Urinalysis is the physical, chemical, and microscopic examination of urine. It involves a number of tests to detect and measure various compounds that pass through the urine.
Alternative Names: Urine appearance and color; Routine urine test
How the test is performed:
A urine sample is needed. Your health care provider will tell you what type of urine sample is needed. For information on how to collect a urine sample, see:
There are three basic steps to a complete urinalysis:
Physical color and appearance: What does the urine look like to the naked eye? For example, is it clear or cloudy? Pale or dark yellow or another color? The urine specific gravity test reveals concentrated or dilute the urine is.
Microscopic appearance: The urine sample is examined under a microscope. This is done to look at cells, urine crystals, mucous, and other substances, and to identify any bacteria or other microorganisms that might be present.
Chemical appearance: A special stick ("dipstick") tests for various substances in the urine. The stick contains little pads of chemicals that change color when they come in contact with the substances of interest. See also: Urine chemistry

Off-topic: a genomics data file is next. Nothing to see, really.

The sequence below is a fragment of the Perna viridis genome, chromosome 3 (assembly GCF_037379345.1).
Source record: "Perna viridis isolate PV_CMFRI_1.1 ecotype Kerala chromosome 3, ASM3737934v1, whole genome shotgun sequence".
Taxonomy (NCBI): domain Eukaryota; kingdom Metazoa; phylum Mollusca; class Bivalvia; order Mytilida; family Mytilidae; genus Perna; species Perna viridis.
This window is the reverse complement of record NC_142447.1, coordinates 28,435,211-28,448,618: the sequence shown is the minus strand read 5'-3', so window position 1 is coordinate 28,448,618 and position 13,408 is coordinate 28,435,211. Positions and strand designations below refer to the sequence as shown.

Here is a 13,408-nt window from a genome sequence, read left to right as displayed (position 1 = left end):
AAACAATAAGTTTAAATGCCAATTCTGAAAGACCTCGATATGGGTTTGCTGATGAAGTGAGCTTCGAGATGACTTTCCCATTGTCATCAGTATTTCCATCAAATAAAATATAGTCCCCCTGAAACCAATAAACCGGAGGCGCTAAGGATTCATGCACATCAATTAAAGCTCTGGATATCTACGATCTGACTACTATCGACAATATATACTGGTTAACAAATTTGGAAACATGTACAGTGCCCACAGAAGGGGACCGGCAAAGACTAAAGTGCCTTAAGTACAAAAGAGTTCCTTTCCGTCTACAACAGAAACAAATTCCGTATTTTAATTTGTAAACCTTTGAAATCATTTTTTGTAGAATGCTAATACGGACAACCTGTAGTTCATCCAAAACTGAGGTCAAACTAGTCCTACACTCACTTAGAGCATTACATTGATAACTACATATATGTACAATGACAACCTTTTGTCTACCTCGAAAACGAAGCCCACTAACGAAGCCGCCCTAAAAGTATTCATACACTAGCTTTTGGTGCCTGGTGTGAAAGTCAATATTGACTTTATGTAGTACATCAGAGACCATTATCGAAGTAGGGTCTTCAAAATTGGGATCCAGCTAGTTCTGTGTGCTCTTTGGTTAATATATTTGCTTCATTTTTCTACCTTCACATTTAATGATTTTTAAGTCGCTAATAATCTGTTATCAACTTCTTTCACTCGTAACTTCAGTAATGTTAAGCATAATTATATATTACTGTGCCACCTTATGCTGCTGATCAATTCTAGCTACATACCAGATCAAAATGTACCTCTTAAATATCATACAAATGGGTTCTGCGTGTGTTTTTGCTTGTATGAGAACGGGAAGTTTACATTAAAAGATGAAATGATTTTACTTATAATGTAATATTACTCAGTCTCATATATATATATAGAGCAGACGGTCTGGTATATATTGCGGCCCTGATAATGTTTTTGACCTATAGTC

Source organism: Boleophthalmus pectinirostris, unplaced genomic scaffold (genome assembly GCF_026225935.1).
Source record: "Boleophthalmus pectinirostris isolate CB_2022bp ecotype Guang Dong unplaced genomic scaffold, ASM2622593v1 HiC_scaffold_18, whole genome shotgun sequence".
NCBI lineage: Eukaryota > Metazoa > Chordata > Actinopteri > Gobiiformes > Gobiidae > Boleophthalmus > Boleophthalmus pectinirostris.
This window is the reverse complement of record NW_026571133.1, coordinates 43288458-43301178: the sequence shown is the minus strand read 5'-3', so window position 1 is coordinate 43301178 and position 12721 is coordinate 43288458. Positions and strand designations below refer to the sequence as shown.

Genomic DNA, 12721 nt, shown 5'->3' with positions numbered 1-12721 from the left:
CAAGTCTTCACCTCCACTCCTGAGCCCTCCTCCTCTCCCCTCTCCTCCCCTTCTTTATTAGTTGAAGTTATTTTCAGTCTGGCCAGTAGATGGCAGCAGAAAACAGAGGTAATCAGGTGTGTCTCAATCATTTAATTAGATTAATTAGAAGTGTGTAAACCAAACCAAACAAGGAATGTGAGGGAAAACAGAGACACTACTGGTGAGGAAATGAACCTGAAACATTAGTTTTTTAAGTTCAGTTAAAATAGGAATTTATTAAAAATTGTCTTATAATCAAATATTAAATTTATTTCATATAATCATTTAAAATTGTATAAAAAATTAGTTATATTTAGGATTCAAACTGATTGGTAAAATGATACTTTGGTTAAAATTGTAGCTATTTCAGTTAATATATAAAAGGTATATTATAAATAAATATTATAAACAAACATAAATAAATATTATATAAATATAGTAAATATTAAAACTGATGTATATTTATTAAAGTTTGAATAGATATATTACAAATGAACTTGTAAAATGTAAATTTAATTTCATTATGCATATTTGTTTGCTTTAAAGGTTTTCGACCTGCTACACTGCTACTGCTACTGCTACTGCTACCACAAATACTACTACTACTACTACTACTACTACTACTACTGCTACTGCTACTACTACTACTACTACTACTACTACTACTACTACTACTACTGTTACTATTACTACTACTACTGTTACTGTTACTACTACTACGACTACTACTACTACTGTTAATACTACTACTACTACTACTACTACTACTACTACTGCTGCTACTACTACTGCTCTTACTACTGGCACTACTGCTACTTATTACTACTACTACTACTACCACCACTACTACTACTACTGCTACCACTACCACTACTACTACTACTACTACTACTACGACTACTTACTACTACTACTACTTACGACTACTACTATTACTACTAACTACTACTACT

How to prepare for the test:
Certain medicines change the color of urine, but this is not a sign of disease. Your doctor may tell you to stop taking any medicines that can affect test results.
Medicines that can change your urine color include:
- Iron supplements
How the test will feel:
The test involves only normal urination, and there is no discomfort.
Why the test is performed:
A urinalysis may be done as a part of a routine medical exam to screen for early signs of disease. This test may be done to check for blood in the urine or to diagnose a urinary tract infection . Your doctor may order this test if you have signs of diabetes or kidney disease , or to monitor you if you are receiving treatment for such conditions.
Additional conditions under which the test may be performed:
Normal urine may vary in color from almost colorless to dark yellow. Some foods (like beets and blackberries) may turn the urine a red color.
Usually, glucose, ketones, protein, bilirubin, are not detectable in urine. Hemoglobin, red blood cells, white blood cells, and nitrites, are not normally found in the urine.
What abnormal results mean:
For specific results, see the individual test article:
What the risks are:
There are no risks.
If a home test is used, the person reading the results must be able to distinguish between different colors, since the results are interpreted using a color chart.
|Review Date: 5/29/2007|
Reviewed By: Benjamin W. Van Voorhees, MD, MPH, Assistant Professor of Medicine,Pediatrics and Psychiatry, The University of Chicago, Chicago, IL. Reviewprovided by VeriMed Healthcare Network.
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